Sicayda’s self-titled EP is a musical cave to retreat into, one that plunges you into the depths of dissonant bliss.
The winter months in a pandemic require us to hibernate, decorate our homes, bake banana bread, and endure a mixed bag of emotions. To preserve our sanity, sometimes we need something dark but captivating to take our attention away from existential dread. In a void of escapist rock, Brampton-bred Latino duo Sicayda’s self-titled EP is a musical cave for us to retreat to — plunging listeners into the depths of dissonant bliss.
Led by Kevin Tipan and Marcos Villar, Sicayda’s music comes from experience and growth. The music industry is in a time of economic crisis. Nonetheless, musicians are still going to make music, pandemic or not. Moving on from their preference for saccharine dream pop on their Sown EP, they push shoegaze into its more consuming levels of noise. On “Sometimes… Feels,” Sicayda discharge their affections into an imposing sound, combining elements of metal, shoegaze, and alt-rock while making it their own. Taking influence from Deftones, Sonic Youth and the Smashing Pumpkins, their guitars are loud, expanding soundwaves into blizzards. They charge through “Stuck,” a track that imagines them running away from their demons but is also steeped in vulnerability (“Still so afraid / Watched the walls close down / And the darkness scares the shit / Out of Me”). On “Drowning,” Tipan stretches his voice out through the sludge, reminiscent of Billy Corgan’s nasal but buoyant vocals. “White noise / White noise / It’s deafening,” he cries out in cleansing disaffection.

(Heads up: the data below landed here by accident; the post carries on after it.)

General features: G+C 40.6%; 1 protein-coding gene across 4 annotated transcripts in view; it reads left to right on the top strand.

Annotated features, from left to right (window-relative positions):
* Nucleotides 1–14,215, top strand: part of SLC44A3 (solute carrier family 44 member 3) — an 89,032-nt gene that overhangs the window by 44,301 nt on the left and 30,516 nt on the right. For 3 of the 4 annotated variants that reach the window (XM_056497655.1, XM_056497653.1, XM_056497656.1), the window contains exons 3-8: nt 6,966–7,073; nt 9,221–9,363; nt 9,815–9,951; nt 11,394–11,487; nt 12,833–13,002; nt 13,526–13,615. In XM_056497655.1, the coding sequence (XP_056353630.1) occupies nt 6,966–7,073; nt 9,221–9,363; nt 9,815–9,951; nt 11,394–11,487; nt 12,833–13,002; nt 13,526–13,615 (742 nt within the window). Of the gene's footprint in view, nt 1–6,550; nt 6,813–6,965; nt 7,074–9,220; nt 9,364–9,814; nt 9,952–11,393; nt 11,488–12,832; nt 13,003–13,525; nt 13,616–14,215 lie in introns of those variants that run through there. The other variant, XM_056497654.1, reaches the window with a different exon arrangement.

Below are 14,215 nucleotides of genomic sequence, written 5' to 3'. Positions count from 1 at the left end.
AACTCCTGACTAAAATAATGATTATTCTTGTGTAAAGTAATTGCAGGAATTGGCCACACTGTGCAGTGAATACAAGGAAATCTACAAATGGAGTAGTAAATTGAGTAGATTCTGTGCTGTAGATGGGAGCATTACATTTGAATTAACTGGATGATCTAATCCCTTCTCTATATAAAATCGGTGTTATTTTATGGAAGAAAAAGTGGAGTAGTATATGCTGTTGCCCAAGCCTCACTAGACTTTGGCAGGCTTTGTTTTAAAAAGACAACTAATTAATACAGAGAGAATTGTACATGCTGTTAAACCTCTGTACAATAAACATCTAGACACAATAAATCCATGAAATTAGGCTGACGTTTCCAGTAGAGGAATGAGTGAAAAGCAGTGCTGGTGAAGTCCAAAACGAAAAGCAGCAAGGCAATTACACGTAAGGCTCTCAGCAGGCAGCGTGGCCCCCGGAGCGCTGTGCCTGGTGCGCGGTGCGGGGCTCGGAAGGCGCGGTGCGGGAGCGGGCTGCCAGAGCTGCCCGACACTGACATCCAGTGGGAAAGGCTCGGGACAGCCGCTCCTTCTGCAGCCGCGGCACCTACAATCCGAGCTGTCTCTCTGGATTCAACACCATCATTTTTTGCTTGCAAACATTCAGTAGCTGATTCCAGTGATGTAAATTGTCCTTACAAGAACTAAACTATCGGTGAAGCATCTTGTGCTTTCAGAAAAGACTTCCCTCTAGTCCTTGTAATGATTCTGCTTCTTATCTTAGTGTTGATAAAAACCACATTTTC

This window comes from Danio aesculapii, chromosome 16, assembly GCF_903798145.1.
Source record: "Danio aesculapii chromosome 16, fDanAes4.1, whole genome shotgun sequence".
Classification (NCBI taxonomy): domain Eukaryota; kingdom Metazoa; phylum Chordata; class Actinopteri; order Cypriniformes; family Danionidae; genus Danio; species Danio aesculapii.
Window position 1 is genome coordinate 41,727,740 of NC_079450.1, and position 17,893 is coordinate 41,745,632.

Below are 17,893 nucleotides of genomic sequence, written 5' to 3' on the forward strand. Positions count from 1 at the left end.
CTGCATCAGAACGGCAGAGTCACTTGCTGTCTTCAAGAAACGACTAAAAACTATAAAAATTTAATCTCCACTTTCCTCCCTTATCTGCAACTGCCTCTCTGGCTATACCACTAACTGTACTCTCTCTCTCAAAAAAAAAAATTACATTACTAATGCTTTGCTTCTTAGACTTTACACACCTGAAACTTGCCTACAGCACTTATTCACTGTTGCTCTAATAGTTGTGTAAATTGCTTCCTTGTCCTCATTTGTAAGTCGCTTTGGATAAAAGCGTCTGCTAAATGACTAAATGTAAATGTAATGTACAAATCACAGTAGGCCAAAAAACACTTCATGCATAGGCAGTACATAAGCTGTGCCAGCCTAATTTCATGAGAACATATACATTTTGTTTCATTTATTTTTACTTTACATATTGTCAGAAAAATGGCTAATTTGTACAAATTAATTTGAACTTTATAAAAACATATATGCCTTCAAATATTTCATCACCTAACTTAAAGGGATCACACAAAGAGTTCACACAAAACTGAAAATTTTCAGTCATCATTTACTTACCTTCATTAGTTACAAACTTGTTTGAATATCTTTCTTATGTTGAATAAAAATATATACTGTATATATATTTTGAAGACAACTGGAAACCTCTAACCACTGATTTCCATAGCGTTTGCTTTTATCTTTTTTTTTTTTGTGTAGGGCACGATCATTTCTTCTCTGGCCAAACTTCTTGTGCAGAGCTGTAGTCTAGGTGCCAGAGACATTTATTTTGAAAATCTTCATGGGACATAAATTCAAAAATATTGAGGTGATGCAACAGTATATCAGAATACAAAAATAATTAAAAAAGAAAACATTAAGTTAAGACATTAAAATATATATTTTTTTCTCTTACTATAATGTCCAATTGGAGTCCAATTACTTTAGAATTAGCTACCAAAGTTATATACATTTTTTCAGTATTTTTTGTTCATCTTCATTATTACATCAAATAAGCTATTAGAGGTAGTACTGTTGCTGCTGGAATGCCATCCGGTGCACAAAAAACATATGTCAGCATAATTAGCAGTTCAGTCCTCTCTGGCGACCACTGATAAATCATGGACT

To create art in a time of uncertainty might lead to something enrapturing and cathartic. Thankfully, Sicayda triumphs over that creative block through their fandom and celebration of genre. Within their clashing instruments and feedback, it’s clear that Sicayda are true devotees of rock music, escaping into their own caves to create something gratifying and beautiful.